Amy Medley has a touchy job. She talks about subjects that few people want to broach.
“I tell people I treat pee, poop and sexual dysfunctions,” said Medley, who has been with Methodist Hospital five years. Her patients range in age from 20-80 years old. “There’s not an average age because it’s so skewed in both directions – it kind of depends on the diagnosis,” she said.
Typically, her patients come to her with issues that range from pain during sexual intercourse to bladder leakage, and are referred to her by urologists, colorectal and gastrointestinal surgeons, and obstetrician/gynecologists.
“By the time they come to physical therapy they have ruled out things that omit surgery. Most of the time it comes down to a muscular function that controls the bowel or bladder. It’s not something related to a spinal cord injury or neurology. So therapy and muscle exercises are needed,” said Medley, who turns 34 next month.
The American Physical Therapy Association chose October as the month to celebrate the impact of physical therapists and physical therapist assistants. And Medley is on board when it comes to talking about issues that may not be in the forefront of the profession.
The area of pelvic floor dysfunction is not new, but talking about it openly and seeking physical therapy is relatively new, said Medley.
The pelvic floor is a group of muscles in the pelvic area that support the organs in the pelvis – including the bladder, uterus (women), prostate (men), and rectum. By contracting and relaxing these muscles, individuals control bowel and bladder movements. Pelvic floor dysfunction occurs when individuals are unable to control the muscles in the pelvic floor. Symptoms may include feeling the need to have several bowel movements during a short period of time, or inability to complete a bowel movement, constipation, frequent need to urinate, painful urination, lower back pain, ongoing pain in the pelvic region genitals or rectum, or, for women, pain during intercourse.
Symptoms are often talked about with products that help patients mask the dysfunction but not how to treat it. That’s one of the reasons Medley is open about her work and passionate about the therapy.
“My fear is there are products that say it’s ok to leak, but it’s not ok. We can do something about it. Thankfully it’s being talked about in a way that normalizes it,” said Medley, who obtained an undergraduate degree in business and uses that background to promote physical therapy. “People are talking about it more. I’ve spent a lot of time educating healthcare providers and making them aware that there are ways to treat this.”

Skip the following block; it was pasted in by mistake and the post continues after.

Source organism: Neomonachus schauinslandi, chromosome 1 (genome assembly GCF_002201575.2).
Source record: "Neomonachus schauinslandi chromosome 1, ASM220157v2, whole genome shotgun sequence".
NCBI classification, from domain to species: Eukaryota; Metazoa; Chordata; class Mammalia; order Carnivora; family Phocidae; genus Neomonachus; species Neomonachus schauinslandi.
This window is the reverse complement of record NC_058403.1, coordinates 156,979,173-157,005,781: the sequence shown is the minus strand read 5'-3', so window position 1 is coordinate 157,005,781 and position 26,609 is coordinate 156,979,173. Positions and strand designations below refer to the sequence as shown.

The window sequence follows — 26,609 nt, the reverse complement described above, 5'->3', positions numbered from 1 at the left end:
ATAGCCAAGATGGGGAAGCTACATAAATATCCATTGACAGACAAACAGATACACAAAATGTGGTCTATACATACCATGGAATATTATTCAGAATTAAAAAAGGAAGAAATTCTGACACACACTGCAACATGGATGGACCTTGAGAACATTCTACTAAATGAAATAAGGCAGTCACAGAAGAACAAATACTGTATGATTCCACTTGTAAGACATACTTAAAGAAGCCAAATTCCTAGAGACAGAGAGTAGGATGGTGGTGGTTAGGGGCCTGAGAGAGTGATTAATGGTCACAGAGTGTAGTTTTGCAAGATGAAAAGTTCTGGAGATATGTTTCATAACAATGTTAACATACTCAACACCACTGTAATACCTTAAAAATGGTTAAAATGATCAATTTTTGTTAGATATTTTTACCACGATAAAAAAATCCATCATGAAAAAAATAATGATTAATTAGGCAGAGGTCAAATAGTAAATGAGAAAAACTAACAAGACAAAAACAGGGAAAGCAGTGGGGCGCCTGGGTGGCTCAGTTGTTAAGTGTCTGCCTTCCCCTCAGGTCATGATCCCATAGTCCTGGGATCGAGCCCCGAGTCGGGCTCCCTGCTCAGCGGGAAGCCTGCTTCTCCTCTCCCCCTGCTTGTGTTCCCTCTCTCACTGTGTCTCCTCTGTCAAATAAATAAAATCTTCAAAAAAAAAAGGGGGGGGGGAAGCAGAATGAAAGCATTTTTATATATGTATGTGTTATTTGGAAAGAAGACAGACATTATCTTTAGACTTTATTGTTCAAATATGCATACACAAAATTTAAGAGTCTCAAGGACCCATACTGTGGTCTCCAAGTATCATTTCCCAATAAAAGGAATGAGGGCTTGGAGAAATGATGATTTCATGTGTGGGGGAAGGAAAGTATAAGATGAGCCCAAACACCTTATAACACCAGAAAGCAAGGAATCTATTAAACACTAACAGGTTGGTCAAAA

When she speaks publicly, Medley is open and honest. She includes in her presentation a clip from the 1995 movie, “Billy Madison” where Adam Sandler declares: “You ain’t cool unless you pee your pants.”
She uses the same candid approach with patients: “I tell them, it’s not OK to pee your pants. We can help you. It’s about communicating openly. Sometimes we use our sense of humor but the main thing is they should know we are talking about professional topics and it might be uncomfortable, but they shouldn’t be embarrassed.”
In treatment, Melody, the mother of two children – ages 9 and 4 – incorporates props – soft plush toys shaped like organs, and a model of a plastic uterus – when explaining symptoms and therapy.
“The treatment is individualized because there’s not a cookie-cutter plan for everyone whether we are treating the shoulder or another body part,” said Melody. “It’s also based on their goals. If they want to bend over and pick up their grandkids without leaking, then we work toward that.
“I try to make it as functional as possible because I want it to be something they’ll stick with,” said Melody. “It may be as simple as an exercise they can do while brushing their teeth or climbing the stairs. The goal is to empower them to go home and work on caring for themselves.”
— By T.J. Banes, Associate Senior Journalist at IU Health.
Reach Banes via email at T.J. Banes or on Twitter @tjbanes.